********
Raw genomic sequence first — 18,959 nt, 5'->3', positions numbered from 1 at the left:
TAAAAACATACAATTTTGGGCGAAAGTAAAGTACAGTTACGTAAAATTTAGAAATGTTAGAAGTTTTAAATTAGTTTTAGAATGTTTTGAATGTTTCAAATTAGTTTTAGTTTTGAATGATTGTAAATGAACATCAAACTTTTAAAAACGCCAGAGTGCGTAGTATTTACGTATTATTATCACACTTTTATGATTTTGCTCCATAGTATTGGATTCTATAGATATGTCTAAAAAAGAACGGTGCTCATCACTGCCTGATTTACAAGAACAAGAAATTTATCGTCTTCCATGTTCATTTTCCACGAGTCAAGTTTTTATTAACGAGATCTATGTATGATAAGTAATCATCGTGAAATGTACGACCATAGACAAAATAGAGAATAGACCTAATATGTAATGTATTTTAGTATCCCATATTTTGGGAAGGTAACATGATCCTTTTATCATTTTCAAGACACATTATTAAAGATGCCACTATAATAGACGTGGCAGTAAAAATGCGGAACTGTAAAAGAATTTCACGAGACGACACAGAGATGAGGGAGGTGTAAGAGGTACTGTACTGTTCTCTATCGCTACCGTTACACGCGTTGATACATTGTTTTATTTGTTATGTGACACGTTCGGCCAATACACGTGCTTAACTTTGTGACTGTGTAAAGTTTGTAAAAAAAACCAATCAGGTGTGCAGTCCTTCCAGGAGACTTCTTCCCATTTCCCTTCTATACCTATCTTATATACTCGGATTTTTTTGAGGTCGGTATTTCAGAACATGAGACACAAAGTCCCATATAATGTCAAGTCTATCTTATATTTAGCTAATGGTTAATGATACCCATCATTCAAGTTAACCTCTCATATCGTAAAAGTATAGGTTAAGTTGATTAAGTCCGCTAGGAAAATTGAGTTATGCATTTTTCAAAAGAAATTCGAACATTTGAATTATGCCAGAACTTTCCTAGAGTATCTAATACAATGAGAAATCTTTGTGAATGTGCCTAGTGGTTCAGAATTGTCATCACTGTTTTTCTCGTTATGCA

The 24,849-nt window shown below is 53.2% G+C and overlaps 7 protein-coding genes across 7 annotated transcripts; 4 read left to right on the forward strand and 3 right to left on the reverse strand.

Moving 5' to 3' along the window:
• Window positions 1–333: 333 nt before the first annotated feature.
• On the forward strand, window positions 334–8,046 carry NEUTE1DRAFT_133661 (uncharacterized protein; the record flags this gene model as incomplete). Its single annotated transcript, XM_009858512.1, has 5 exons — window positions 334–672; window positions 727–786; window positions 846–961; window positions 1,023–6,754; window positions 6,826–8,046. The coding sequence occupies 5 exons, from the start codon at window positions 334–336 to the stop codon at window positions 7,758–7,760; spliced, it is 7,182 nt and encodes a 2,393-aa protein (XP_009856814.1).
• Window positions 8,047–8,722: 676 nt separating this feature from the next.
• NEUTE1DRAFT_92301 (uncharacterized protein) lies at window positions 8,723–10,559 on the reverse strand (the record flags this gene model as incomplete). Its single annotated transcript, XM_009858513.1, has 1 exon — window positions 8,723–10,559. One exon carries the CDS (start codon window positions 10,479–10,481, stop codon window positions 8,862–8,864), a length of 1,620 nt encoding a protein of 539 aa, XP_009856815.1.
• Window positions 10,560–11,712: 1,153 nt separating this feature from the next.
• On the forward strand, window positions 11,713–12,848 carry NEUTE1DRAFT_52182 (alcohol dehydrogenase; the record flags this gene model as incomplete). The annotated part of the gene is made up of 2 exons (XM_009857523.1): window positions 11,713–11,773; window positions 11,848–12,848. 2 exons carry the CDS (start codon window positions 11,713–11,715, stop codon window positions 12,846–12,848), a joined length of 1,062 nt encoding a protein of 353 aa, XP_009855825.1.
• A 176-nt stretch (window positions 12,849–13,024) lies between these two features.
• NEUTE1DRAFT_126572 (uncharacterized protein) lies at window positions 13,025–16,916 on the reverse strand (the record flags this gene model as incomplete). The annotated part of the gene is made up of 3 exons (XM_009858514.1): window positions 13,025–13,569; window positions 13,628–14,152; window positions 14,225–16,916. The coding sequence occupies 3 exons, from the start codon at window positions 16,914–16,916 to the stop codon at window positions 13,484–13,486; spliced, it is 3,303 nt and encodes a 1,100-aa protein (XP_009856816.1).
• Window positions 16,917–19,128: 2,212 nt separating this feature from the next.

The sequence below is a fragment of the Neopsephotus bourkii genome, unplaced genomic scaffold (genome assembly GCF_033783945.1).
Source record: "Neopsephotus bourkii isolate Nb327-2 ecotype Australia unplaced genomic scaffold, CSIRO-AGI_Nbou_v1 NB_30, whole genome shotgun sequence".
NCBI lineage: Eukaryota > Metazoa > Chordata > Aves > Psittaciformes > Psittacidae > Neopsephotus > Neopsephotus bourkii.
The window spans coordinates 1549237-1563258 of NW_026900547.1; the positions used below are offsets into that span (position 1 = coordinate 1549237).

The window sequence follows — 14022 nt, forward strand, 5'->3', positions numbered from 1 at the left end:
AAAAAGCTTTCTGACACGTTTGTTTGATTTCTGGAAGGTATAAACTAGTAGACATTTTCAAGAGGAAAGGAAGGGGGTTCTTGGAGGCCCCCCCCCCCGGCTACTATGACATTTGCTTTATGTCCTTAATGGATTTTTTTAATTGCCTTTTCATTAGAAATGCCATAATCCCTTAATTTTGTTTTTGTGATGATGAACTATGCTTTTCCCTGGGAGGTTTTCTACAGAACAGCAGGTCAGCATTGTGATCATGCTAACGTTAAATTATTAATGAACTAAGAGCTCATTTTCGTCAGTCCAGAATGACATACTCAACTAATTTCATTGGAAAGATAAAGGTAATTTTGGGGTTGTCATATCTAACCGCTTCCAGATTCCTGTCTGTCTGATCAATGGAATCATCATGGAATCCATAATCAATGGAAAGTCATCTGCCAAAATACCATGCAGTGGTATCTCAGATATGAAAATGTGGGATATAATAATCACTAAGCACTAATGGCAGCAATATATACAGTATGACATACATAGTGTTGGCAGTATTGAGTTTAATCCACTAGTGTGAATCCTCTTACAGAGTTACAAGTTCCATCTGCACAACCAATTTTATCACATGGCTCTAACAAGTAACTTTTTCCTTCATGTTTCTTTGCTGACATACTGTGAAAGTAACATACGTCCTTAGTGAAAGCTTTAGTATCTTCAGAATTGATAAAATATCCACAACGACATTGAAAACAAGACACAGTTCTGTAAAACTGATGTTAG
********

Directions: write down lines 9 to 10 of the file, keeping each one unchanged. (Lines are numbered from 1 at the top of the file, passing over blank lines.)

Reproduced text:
• Window positions 10,560–11,712: 1,153 nt separating this feature from the next.
• On the forward strand, window positions 11,713–12,848 carry NEUTE1DRAFT_52182 (alcohol dehydrogenase; the record flags this gene model as incomplete). The annotated part of the gene is made up of 2 exons (XM_009857523.1): window positions 11,713–11,773; window positions 11,848–12,848. 2 exons carry the CDS (start codon window positions 11,713–11,715, stop codon window positions 12,846–12,848), a joined length of 1,062 nt encoding a protein of 353 aa, XP_009855825.1.